Rideshare giant Uber found themselves in the headlines yet again last week when news leaked out that they had been hacked.
This is not the first time for the company finding themselves in the headlines for being hacked or controversy.
Based on reporting — much of it coming from the claims of the person taking credit for the hack so a few grains of skeptical salt need to be taken — the hacker annoyed their victim whose credentials they had acquired into accepting the MFA challenge by spamming them with a deluge of requests.
They then used their initial access to access Uber’s VPN, allowing them to find PowerShell scripts where they picked up the credentials for Uber’s privileged access management (PAM) service. From that point, the hacker was like a kid in a candy shop, extracting secrets to give them access to all of Uber’s crown jewels.
Apparently there was an internal network share that contained powershell scripts…
“One of the powershell scripts contained the username and password for a admin user in Thycotic (PAM) Using this i was able to extract secrets for all services, DA, DUO, Onelogin, AWS, GSuite” pic.twitter.com/FhszpxxUEW
— Corben Leo (@hacker_) September 16, 2022
From what we know, this included privileged access into their AWS, G Suite, VMware, Duo, and their OneLogin Identity Provider (IdP), which one security researcher referred to as “the golden ticket jackpot” because of all the additional access it gave them to all of Uber’s resources.
It is still early days in terms of Uber’s incident response and it is not totally clear what data this hacker has accessed.
That said, there are a number of conclusions that we can draw from this incident about what went wrong and how organizations can reduce their risk of experiencing such an extensive breach.
For starters, we need to remember that we are not here to blame victims of breaches. Not only is it bad form, it is also bad karma.
Hacks happen and everyone is hackable. The question is not about being unhackable as much as it is about how to mitigate the impact.
Human errors and failure to follow best practices are always going to be a constant. Errare est humanum. Find me the organization that doesn’t have someone that will just hit “Approve” when they are getting spammed at one in the morning just to get back to sleep. Security people need to remember that most people in the organization are not nearly as paranoid as they are just want their technology to work and leave them alone.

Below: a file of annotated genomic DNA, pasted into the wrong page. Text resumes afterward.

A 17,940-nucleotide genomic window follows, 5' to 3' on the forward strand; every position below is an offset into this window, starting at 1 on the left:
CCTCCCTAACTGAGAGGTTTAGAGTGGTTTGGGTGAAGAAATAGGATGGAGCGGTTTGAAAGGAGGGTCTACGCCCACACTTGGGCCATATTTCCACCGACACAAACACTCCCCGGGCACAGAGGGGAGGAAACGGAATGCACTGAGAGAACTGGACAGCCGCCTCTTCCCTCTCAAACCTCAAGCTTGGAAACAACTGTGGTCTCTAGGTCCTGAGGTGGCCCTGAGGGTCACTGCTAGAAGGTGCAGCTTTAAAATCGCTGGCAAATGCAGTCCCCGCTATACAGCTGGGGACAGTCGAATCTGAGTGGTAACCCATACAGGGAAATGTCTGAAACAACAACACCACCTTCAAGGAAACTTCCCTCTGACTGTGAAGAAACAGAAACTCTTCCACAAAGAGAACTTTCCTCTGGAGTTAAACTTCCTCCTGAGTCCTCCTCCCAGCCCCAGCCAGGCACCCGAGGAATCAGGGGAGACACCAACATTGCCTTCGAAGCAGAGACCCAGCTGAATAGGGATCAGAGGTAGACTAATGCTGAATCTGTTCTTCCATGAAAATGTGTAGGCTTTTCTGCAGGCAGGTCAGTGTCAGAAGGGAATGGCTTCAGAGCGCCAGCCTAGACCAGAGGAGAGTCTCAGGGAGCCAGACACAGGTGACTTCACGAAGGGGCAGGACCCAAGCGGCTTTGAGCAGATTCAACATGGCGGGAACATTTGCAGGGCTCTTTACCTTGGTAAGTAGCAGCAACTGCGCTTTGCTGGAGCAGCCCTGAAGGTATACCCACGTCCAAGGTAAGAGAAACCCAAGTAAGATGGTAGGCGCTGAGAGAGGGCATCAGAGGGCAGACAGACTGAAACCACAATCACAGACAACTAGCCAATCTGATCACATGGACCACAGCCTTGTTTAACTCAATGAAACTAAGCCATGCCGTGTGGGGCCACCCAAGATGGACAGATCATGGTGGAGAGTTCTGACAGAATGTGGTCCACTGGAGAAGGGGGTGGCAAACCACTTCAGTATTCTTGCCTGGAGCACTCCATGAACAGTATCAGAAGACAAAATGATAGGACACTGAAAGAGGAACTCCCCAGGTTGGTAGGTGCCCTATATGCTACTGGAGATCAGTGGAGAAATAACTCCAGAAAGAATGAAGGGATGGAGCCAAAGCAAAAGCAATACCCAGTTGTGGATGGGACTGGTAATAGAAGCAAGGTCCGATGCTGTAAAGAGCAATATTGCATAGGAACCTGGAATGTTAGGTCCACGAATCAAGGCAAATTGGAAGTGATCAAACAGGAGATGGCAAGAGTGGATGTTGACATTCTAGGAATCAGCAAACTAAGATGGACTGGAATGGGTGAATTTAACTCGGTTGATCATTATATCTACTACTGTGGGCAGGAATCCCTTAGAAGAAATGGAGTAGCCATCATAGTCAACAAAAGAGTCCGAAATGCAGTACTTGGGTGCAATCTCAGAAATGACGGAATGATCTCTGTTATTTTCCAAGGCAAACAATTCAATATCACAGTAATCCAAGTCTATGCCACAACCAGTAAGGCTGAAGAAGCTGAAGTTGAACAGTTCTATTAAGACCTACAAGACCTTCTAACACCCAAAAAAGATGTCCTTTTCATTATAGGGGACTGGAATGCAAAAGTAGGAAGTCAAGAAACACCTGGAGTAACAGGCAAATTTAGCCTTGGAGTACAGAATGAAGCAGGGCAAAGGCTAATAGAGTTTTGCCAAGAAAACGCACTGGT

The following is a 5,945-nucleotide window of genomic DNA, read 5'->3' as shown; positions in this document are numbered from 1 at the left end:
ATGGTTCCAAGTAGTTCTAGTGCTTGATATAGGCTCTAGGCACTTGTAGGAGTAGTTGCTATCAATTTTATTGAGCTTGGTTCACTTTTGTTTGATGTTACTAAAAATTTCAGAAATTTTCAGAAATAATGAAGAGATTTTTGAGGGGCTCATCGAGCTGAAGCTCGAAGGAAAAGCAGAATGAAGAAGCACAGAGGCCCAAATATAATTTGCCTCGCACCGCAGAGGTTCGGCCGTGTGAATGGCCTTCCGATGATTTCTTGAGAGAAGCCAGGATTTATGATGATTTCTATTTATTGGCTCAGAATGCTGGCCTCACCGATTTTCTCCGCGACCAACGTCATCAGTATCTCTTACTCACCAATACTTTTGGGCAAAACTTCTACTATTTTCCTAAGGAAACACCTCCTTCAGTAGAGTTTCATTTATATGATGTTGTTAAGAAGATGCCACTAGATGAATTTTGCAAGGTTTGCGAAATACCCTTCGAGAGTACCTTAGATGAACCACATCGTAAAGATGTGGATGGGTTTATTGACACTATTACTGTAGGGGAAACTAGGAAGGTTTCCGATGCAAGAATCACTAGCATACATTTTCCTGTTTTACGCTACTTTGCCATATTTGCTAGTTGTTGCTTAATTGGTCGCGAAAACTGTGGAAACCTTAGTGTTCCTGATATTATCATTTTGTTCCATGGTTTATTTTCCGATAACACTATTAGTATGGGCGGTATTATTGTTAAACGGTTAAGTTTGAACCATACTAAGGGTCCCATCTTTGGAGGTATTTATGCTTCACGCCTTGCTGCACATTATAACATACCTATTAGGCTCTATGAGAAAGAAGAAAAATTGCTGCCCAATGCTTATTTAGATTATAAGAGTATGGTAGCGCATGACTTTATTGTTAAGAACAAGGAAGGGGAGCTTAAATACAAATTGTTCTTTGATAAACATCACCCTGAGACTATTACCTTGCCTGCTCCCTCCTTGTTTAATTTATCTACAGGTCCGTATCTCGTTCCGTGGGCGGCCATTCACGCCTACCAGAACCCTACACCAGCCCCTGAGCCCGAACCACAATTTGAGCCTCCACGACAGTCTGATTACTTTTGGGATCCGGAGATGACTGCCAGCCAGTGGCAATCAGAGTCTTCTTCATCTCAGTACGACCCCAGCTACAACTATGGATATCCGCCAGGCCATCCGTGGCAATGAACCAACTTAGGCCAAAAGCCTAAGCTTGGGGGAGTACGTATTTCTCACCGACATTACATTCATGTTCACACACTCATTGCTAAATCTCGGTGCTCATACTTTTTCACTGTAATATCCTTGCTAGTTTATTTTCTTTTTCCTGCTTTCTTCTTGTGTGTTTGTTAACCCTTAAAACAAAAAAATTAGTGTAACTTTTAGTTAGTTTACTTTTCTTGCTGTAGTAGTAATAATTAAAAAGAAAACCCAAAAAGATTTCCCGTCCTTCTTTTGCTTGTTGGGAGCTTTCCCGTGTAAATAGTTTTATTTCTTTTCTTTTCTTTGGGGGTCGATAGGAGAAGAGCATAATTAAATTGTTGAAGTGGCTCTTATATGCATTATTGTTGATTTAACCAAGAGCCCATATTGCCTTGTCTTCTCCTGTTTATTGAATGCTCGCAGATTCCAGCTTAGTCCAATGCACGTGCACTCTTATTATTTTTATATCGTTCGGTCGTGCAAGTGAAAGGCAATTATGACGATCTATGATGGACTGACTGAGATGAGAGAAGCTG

As for why the creds to their PAM were coded into their PowerShell, I’ll just leave that point here for them to reflect on. Sure it makes the workflow more efficient, but no security story ever went well when it starts with PowerShell.
What stands out here is not that the hacker was able to gain access to Uber’s network, but the extent of their access to apparently everything in the company.
The question we should be asking is why did one single account have the ability to access so many different apps, services, and data?
A Clear Case of Over Privilege
Privileged access management (PAM) tools play an important role in helping us to securely manage our secrets and privileged access to our sensitive assets.
But even when PAM is used correctly, it is still up to ensure that we are securing our identities and access layer by managing privileges. It may seem like an efficient choice to grant an identity wide reaching access privileges over multiple apps and services, but over provisioning of access exposes us to exponentially more risk.
Try to think of every access privilege as an opening in your perimeter. Necessity of work means that we have to allow enough access for our organization members to do their jobs. But each privilege granted is also an opportunity for a malicious actor to use in attacking your valuable assets.
The widely accepted best practice of Least Privilege calls for us to limit privileges to only those that are really necessary. No more, no less.
By limiting privileges, and thereby an attacker’s access, we can mitigate the damage that they can achieve once an identity is compromised. This helps to harden our defenses, removing identity and access risks before they can be exploited by being left open.
While this sounds relatively straightforward, common sense approach, implementing it is often difficult. This due to:
- The scale of identities, assets, and access privileges
- The different identity and access management (IAM) structures used by each app and service
- Lack of visibility over effective access paths throughout different cloud environments
Authomize’s Cloud Identity and Access Security Platform enables organizations to overcome these challenges and mitigate their risks of data theft or compromise in the cloud.
3 Steps for Cloud Identity and Access Risk Mitigation